Mowanjum Workshop Attendees, Mowanjum Community via Derby WA
Aboriginal women's research Assistant and evaluation training project - (AWRAE)
There is a clear need for:
Women in remote Australia face limited on-country employment opportunities. (Australian Institute for Health and Welfare).
- Indigenous employment rates at 48%.
- Employment decreases with remoteness.
- The most commonly reported difficulty: no jobs available.
Non-profits and government organisations face difficulty in gathering accurate data, recruiting remote evaluators and assessing the value of their remote programmes.
- Only 88 of all 1082 Commonwealth-funded Indigenous programmes have been evaluated.
- Many programmes are poorly designed and implemented. There is substantial overlap and inefficiency.
In August 2019, 71 women attended community consultations. They are highly engaged and generated these guidelines:
- Open to all Aboriginal women 18yrs and over.
- Have a mix of jobseekers and other women (who are working or studying).
- Embedded mentoring and support.
- Culturally secure.
- Practical hands-on learning and alternative assessment methods.
- Cater to individual learning needs including low literacy and numeracy skills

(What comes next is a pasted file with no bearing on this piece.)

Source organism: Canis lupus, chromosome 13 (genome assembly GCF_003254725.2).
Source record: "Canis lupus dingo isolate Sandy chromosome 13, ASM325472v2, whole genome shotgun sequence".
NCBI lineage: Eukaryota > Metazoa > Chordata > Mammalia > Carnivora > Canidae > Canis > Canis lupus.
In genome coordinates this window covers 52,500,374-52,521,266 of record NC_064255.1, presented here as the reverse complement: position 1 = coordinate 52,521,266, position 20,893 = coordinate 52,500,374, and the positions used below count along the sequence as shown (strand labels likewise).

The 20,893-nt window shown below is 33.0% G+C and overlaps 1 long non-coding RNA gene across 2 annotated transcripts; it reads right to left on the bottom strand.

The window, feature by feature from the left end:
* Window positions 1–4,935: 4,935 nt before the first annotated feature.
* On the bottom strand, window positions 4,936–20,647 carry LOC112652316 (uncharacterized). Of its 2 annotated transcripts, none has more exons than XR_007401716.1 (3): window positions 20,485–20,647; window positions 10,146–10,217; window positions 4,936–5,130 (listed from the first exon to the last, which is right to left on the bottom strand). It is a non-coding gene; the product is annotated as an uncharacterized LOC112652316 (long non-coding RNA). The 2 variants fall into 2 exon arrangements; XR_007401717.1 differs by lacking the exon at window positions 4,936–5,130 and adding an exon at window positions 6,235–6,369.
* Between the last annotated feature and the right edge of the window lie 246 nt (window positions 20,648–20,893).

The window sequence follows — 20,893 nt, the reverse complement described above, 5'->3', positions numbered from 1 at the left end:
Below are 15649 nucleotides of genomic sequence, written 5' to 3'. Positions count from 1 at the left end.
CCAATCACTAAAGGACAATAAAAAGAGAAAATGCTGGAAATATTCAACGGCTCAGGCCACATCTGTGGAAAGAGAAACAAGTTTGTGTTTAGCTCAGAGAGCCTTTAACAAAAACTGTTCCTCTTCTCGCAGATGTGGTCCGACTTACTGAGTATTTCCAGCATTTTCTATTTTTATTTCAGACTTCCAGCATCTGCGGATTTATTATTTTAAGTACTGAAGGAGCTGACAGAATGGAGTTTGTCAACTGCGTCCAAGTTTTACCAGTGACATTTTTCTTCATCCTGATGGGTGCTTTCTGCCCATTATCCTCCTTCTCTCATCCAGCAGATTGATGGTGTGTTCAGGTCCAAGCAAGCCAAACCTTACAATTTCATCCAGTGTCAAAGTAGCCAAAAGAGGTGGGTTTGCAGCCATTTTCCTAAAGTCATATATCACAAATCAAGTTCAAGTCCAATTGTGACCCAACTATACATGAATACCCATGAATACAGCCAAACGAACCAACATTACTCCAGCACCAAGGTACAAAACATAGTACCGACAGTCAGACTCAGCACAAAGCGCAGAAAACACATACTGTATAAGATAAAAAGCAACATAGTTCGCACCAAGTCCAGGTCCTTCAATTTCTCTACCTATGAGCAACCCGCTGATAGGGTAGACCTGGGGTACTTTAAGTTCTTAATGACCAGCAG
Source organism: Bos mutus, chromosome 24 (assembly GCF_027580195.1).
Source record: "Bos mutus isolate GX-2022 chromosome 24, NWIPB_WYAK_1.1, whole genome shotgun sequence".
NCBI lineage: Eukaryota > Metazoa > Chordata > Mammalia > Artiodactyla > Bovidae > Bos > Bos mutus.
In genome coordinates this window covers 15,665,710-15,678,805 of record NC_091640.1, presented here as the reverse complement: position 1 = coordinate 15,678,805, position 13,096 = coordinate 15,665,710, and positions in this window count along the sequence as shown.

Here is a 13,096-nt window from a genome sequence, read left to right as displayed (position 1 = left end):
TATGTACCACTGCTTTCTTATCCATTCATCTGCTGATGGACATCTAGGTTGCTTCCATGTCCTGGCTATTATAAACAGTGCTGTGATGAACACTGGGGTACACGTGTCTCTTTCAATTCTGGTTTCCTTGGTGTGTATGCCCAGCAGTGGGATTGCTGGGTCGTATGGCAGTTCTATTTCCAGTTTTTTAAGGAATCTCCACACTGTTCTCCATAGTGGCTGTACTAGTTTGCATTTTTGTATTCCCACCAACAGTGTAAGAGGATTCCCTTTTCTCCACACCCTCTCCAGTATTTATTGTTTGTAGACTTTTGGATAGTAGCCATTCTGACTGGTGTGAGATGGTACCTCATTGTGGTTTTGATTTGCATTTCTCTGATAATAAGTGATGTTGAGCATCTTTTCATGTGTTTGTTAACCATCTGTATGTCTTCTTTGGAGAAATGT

- Block training during school hours (9am-2pm).
"It is impressive. It not only could serve as a tool to measure how services or research are impacting on marginalised groups, but it is a great example of Indigenous data sovereignty which is a very powerful movement to get First Nations people to take control of their own data; it's collection, analysis and interpretation.
When this happens effective change for good happens in communities and groups." Fiona Stanley
- By June 2021: All AWRAE evaluations satisfy customer needs and standards of quality.
- By June 2021: If the state and/or Commonwealth government begins to contract AWRAE services.
- By June 2021: If 24 or more women have been trained and 8 evaluations have been completed.
- By June 2022: 85% are engaged in EET 12 months post-project and at least six women go onto further evaluation-related career opportunities.
- By June 2025: If the social enterprise is self-sustaining, i.e, returns >$1 in profit.
- By June 2025: At least 21 trained women have joined the Australasian Evaluation Society (and/or are pursuing a career in evaluation). This would double the current AES Indigenous membership.
- By June 2029: The number of high-performing programs (as defined in conjunction with clients) in AWRAE communities increases (via improvement, consolidation or termination of poor programmes) by at least 30%.
Evaluations generally cost 10% of project budgets. AWRAE expects costs for one-off evaluations to range from $20,000 - $50,000 with opportunities for multi-year evaluations through negotiation.
If you have a research and/or evaluation project in the Broome, Derby and/or Carnarvon areas, let us know.
Dambimangari Aboriginal Corporation, Derby WA